Shackleton in the City: Exploring Disused Urban Space

Last month saw the release of Mad Max: Fury Road – a remake of the cult seventies blockbuster [1] featuring a post-apocalyptic, dystopian desert landscape. Cinema has always had a love affair with the end times, with cities turned into dust. And in this particular incarnation, dystopian imaginings meet the classic Hollywood road movie. In a sense, such films invite us to explore the ruins of our contemporary culture, sandblasted by time (and the set designers). They invite us to explore our fallen cities.
Myths of lost cities are certainly nothing new; the story of Atlantis is curiously perennial and has captured the imagination of explorers, filmmakers, and students of literature alike. The tree of life is deciduous – and we seem to enjoy revelling in the ephemeral nature of our urban structures, the transience of life in the spaces of the city. Perhaps there is something forbidden about watching the end. Do we relish imagining the passing of social structures and spaces that constrain us? The myriad reasons for this ultimately morbid fascination are beyond the scope of this piece. What is interesting to observe, however, is one particular recent expression of this obsession with fallen cities: Urban Exploration (rather wonderfully termed ‘Reality Hacking’ by one website[2]), the practice of visiting, and documenting on social media and online forums, the skeletal remains of urban structures, fallen into disrepair not in bygone millennia, but in more recent years and in some cases months; a kind of archaeology of the now. One such forum is called (demonstrating the link between fallen cities and cinema) 28 Days Later – Urban Exploration. The website can be found here:  The site’s subpages collect thousands of images, videos, and other ephemera, all documenting (sometimes mapping) abandoned buildings in cities around the UK. The most striking categories include ‘Cinemas and Theatres’, ‘Asylums’, and a page named, rather tantalisingly, ‘Underground’.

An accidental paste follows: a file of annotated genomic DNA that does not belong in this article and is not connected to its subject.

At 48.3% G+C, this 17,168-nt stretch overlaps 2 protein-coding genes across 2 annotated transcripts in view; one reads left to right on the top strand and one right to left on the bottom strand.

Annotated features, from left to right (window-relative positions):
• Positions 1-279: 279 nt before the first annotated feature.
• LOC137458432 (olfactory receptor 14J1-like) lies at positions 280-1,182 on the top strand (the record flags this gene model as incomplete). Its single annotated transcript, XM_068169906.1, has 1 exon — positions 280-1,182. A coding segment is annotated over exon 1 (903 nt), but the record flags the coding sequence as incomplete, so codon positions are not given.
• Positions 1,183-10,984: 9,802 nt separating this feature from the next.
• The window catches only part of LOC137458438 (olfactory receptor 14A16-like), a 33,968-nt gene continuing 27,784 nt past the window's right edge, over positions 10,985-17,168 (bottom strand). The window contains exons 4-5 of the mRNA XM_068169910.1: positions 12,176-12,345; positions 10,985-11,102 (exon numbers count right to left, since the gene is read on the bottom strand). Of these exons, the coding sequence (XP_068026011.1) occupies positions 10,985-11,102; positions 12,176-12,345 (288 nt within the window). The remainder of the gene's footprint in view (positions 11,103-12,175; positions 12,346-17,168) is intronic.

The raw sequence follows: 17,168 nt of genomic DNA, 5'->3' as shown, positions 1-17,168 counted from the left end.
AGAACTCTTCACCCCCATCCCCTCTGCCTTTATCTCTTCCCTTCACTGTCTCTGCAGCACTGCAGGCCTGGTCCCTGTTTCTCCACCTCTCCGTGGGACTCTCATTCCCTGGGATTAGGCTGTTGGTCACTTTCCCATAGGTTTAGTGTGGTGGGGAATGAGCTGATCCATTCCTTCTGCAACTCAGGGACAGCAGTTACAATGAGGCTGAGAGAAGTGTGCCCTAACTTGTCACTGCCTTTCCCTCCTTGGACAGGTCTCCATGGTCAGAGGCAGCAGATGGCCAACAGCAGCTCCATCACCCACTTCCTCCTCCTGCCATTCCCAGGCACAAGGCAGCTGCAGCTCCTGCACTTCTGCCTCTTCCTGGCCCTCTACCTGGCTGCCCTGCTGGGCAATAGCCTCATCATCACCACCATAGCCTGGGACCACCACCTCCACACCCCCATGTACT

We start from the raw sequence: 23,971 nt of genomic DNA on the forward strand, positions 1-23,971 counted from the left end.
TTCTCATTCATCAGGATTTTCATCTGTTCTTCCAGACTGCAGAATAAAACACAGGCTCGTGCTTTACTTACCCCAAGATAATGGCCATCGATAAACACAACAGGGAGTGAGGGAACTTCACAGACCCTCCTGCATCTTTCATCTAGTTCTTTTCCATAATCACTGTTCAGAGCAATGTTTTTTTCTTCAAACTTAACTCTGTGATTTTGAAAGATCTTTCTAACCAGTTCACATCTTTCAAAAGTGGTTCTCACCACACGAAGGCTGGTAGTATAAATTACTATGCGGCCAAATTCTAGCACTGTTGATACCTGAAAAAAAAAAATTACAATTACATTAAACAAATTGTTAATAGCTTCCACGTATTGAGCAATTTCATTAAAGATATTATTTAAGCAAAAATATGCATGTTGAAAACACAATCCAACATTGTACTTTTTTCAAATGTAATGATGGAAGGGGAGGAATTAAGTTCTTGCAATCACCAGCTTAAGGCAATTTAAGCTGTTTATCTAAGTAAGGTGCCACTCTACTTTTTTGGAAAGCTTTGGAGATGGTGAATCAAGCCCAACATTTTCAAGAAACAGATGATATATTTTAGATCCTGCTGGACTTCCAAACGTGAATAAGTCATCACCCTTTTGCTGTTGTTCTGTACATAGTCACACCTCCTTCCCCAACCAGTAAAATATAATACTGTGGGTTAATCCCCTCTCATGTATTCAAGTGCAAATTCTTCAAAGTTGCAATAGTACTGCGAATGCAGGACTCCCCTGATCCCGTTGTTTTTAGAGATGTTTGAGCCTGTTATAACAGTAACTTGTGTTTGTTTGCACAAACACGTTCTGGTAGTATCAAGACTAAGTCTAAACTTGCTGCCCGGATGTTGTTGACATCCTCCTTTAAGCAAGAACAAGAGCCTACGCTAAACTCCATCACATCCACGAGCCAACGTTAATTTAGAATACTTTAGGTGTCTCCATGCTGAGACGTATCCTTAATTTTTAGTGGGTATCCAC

The site self-effacingly informs visitors that it is ‘a meeting-place for like-minded people’ [3] keen to share their experiences of urban space. Yet, what is really being created here is an exhaustive atlas of the re-appropriation of disused city space – usually where the state or industry has pulled out, and people have been drawn in, like animals returning to a once polluted area. The website is careful not to condone illegal or dangerous behaviour. And rightly so. However, while the practice of exploring structures that have been abandoned (usually with good reason) is undoubtedly risky, these urban explorers are taking part in the philosophically commendable exercise of urban renewal – in its most literal sense. By exploring disused city spaces, they are making the city anew. Historically, explorers, usually in the pay of the sovereign or head of state, have visited uncharted territories and produced maps, making the unknown familiar. The urban explorer has a related but inverted role: she submits the familiar forms of the city to an anthropological, documenting gaze that renders them alien and unknown.
Like nature photographers, these new explorers keep records of buildings, focusing on those on the brink of extinction. Such online visual documents of endangered architectural species are a relatively new phenomenon. Perhaps one day, society will thank these Shackletons of the city for their annotated digital notebooks on our ephemeral urban ecosystem.

[1] There were three Mad Max films made between 1979 and 1985. The first film was released in 1979.
[2], accessed 01/06/15
[3], accessed 01/06/15

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